Grains Quiet Heading into Supply/Demand Report

February 5, 2021

Grains Quiet Heading into Supply/Demand Report

The grain complex saw subdued price action this week, with the wheat complex ending mixed. Kansas City was down 1 cent, Minneapolis was up 6 while Chicago was down 22. Corn settled up 1, with soybeans up 13.

Corn pushed into new 8-year high on the record buying from China, but just couldn’t make a major rally out of the bullish news. The grain space appears reluctant to make a move before the important Feb 9 supply/demand report.

In the upcoming report, traders expect USDA will increase export estimates for at least corn and soybeans, and possibly wheat. The resulting drop in end stocks would further reduce already tight stocks/use ratios, setting up the possibility of extending this major bull market.

Export sales continued strong last week, led by corn’s record 7.5 MMT. Soybean sales totaled 1.5 MMT with wheat at 737 TMT. China bought 65 TMT of white wheat. Marketing year-to-date sales for wheat sit at 22.6 MMT, up 1.2 MMT over last year (up 6%). We have sold 84% of USDA’s projections, compared to 85% average.

For the row crops, corn sales so far this marketing year total 56.1 MMT, up a whopping 33.4 MMT (146%) over last year – thank you, China. Sales sit at 87% of expectations vs. the average of 60%. Soybean sales sit at 58.7 MMT, up 26.5 MMT (82%) over last year – again, thank you, China. Soybean sales sit at 97% of expectations vs. the 77% average.

Demand is soaring, but prices are not close to rationing supply. Traders are taking their chances as they wait for the South American crops to enter the world’s pipeline.

But that wait is longer than normal this year, with northern Brazil’s harvest only 5% complete vs. 27% average. Delayed plantings and early season dryness have created the delay in the north, and now excessive rain and flooding are creating yield stress in the southern regions. Argentina has had their share of weather issues as well, with widespread dryness across much of their growing regions. Fortunately, temperatures have not been extremely hot.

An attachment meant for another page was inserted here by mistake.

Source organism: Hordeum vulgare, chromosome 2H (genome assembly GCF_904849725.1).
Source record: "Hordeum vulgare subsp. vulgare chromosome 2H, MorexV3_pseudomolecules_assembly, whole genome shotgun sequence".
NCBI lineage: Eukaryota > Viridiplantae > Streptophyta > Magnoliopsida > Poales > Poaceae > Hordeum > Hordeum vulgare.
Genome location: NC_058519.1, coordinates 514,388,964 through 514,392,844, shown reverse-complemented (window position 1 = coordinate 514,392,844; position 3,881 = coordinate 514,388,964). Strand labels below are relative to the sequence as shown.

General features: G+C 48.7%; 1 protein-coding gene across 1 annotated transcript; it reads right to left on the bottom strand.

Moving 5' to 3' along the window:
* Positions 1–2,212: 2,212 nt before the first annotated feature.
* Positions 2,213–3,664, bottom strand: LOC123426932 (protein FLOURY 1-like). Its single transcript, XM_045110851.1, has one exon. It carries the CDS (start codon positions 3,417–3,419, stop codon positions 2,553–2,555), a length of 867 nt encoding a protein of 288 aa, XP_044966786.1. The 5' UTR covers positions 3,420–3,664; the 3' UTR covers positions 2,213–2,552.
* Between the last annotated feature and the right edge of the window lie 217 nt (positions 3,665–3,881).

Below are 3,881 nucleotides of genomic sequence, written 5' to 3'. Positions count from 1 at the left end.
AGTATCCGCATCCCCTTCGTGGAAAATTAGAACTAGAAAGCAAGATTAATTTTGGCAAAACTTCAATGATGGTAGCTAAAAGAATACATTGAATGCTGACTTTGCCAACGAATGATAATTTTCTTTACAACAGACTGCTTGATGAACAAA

The one thing keeping soybean prices in check is Brazil’s projection of a record soybean crop, based primarily on record plantings. Argentina is projecting lower production than last year. Brazil’s second season corn crop will be significantly delayed because of the late soybean harvest, further propping up corn values into the spring.

Wheat will likely continue to be well supported on Russian export restrictions. In addition to the already announced taxes in February and March, Russia is now looking at a 70-euro/MT tax on prices above $200/MT starting June 1 and extending into the new marketing year. The large tax burden has rallied FOB offers but stifled domestic prices. Discouraged farmers, seeing that their prices will be capped, have finally begun to sell wheat.

World wheat prices have rallied to match the initial Russian tax, keeping Russia competitive in key markets. This week, Egypt bought 480 TMT at $294/MT FOB. Russia managed to get 120 TMT of that sale, with France selling 240 TMT; Ukraine and Romania each sold 60 TMT. Egypt cancelled a tender two weeks ago because prices were too high. It didn’t help as this week’s purchase was the highest so far this marketing year.

STATS Canada released their Dec 31 grains stocks report this week. All wheat was 24.845 MMT, down 600 TMT from the estimate and off 1.0 MMT from last year. Durum was 4.76 MMT, equal to the estimate and up 100 TMT over last year. Canola stocks were 12.14 MMT, down 200 TMT from the estimate and down 3.8 MMT from last year.

Moving forward, grains tend to put in a high in early February, often around the crop report. We expect to see bullish data on Tuesday, and if it happens then that could set an intermediate term high. Longer term, I look for the entire grain complex to stay well supported as demand stays strong and Northern Hemisphere crops need to be large to get back to a comfortable stocks figure.

Winter wheat will be the first crop we watch as the southern plains break dormancy in late Feb/early March, and then the battle is on for acres for the remaining grains. I would expect plenty of volatility this spring/summer. Any hint of weather issues sends grains sharply higher.

Louise Gartner,

Spectrum Commodities

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